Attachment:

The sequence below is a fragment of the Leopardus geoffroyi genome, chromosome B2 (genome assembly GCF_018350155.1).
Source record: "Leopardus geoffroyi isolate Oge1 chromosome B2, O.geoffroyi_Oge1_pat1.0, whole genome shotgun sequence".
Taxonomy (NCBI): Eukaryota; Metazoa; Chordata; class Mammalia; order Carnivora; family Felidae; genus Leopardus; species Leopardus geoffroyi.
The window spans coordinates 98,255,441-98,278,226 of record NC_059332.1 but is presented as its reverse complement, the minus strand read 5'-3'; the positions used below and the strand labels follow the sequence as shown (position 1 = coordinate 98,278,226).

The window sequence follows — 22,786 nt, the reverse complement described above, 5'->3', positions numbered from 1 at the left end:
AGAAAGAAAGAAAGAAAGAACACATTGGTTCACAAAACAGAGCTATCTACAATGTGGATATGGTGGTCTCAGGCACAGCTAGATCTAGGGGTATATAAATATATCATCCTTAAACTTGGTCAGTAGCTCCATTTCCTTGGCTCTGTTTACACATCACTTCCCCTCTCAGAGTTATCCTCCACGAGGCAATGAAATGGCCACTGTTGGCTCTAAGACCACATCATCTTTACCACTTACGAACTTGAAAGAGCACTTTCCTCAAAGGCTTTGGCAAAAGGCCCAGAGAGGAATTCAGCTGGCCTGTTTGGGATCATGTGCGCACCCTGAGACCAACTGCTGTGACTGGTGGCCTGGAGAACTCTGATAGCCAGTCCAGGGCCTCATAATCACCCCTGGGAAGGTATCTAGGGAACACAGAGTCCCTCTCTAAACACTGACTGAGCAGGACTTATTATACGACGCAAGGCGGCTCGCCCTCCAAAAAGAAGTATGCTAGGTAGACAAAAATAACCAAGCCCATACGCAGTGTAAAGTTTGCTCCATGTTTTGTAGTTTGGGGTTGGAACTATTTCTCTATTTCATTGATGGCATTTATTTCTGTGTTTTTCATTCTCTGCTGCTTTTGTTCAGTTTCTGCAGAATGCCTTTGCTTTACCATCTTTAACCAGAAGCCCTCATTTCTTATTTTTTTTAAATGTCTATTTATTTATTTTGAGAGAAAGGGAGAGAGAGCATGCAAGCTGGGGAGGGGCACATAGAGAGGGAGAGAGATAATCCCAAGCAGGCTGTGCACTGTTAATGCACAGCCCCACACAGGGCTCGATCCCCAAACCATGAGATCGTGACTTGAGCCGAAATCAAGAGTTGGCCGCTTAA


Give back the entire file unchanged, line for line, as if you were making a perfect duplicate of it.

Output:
The sequence below is a fragment of the Leopardus geoffroyi genome, chromosome B2 (genome assembly GCF_018350155.1).
Source record: "Leopardus geoffroyi isolate Oge1 chromosome B2, O.geoffroyi_Oge1_pat1.0, whole genome shotgun sequence".
Taxonomy (NCBI): Eukaryota; Metazoa; Chordata; class Mammalia; order Carnivora; family Felidae; genus Leopardus; species Leopardus geoffroyi.
The window spans coordinates 98,255,441-98,278,226 of record NC_059332.1 but is presented as its reverse complement, the minus strand read 5'-3'; the positions used below and the strand labels follow the sequence as shown (position 1 = coordinate 98,278,226).

The window sequence follows — 22,786 nt, the reverse complement described above, 5'->3', positions numbered from 1 at the left end:
AGAAAGAAAGAAAGAAAGAACACATTGGTTCACAAAACAGAGCTATCTACAATGTGGATATGGTGGTCTCAGGCACAGCTAGATCTAGGGGTATATAAATATATCATCCTTAAACTTGGTCAGTAGCTCCATTTCCTTGGCTCTGTTTACACATCACTTCCCCTCTCAGAGTTATCCTCCACGAGGCAATGAAATGGCCACTGTTGGCTCTAAGACCACATCATCTTTACCACTTACGAACTTGAAAGAGCACTTTCCTCAAAGGCTTTGGCAAAAGGCCCAGAGAGGAATTCAGCTGGCCTGTTTGGGATCATGTGCGCACCCTGAGACCAACTGCTGTGACTGGTGGCCTGGAGAACTCTGATAGCCAGTCCAGGGCCTCATAATCACCCCTGGGAAGGTATCTAGGGAACACAGAGTCCCTCTCTAAACACTGACTGAGCAGGACTTATTATACGACGCAAGGCGGCTCGCCCTCCAAAAAGAAGTATGCTAGGTAGACAAAAATAACCAAGCCCATACGCAGTGTAAAGTTTGCTCCATGTTTTGTAGTTTGGGGTTGGAACTATTTCTCTATTTCATTGATGGCATTTATTTCTGTGTTTTTCATTCTCTGCTGCTTTTGTTCAGTTTCTGCAGAATGCCTTTGCTTTACCATCTTTAACCAGAAGCCCTCATTTCTTATTTTTTTTAAATGTCTATTTATTTATTTTGAGAGAAAGGGAGAGAGAGCATGCAAGCTGGGGAGGGGCACATAGAGAGGGAGAGAGATAATCCCAAGCAGGCTGTGCACTGTTAATGCACAGCCCCACACAGGGCTCGATCCCCAAACCATGAGATCGTGACTTGAGCCGAAATCAAGAGTTGGCCGCTTAA